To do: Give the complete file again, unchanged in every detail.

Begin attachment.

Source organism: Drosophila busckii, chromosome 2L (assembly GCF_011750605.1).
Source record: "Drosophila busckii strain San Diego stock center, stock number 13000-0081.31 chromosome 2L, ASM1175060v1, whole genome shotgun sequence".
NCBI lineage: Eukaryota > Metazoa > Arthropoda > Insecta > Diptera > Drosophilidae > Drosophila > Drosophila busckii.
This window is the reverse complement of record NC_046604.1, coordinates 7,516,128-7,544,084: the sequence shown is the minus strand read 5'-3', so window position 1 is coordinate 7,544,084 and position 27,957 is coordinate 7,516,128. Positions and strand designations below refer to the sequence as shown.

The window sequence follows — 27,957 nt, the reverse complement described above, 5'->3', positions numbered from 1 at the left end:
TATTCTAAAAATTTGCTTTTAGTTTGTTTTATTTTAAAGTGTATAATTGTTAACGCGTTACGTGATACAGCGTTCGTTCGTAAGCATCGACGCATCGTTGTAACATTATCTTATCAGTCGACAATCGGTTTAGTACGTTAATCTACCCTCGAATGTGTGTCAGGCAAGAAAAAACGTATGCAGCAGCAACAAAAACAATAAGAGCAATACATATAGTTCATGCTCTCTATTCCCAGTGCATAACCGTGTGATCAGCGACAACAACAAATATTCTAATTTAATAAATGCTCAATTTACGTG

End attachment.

Source organism: Drosophila busckii, chromosome 2L (assembly GCF_011750605.1).
Source record: "Drosophila busckii strain San Diego stock center, stock number 13000-0081.31 chromosome 2L, ASM1175060v1, whole genome shotgun sequence".
NCBI lineage: Eukaryota > Metazoa > Arthropoda > Insecta > Diptera > Drosophilidae > Drosophila > Drosophila busckii.
This window is the reverse complement of record NC_046604.1, coordinates 7,516,128-7,544,084: the sequence shown is the minus strand read 5'-3', so window position 1 is coordinate 7,544,084 and position 27,957 is coordinate 7,516,128. Positions and strand designations below refer to the sequence as shown.

The window sequence follows — 27,957 nt, the reverse complement described above, 5'->3', positions numbered from 1 at the left end:
TATTCTAAAAATTTGCTTTTAGTTTGTTTTATTTTAAAGTGTATAATTGTTAACGCGTTACGTGATACAGCGTTCGTTCGTAAGCATCGACGCATCGTTGTAACATTATCTTATCAGTCGACAATCGGTTTAGTACGTTAATCTACCCTCGAATGTGTGTCAGGCAAGAAAAAACGTATGCAGCAGCAACAAAAACAATAAGAGCAATACATATAGTTCATGCTCTCTATTCCCAGTGCATAACCGTGTGATCAGCGACAACAACAAATATTCTAATTTAATAAATGCTCAATTTACGTG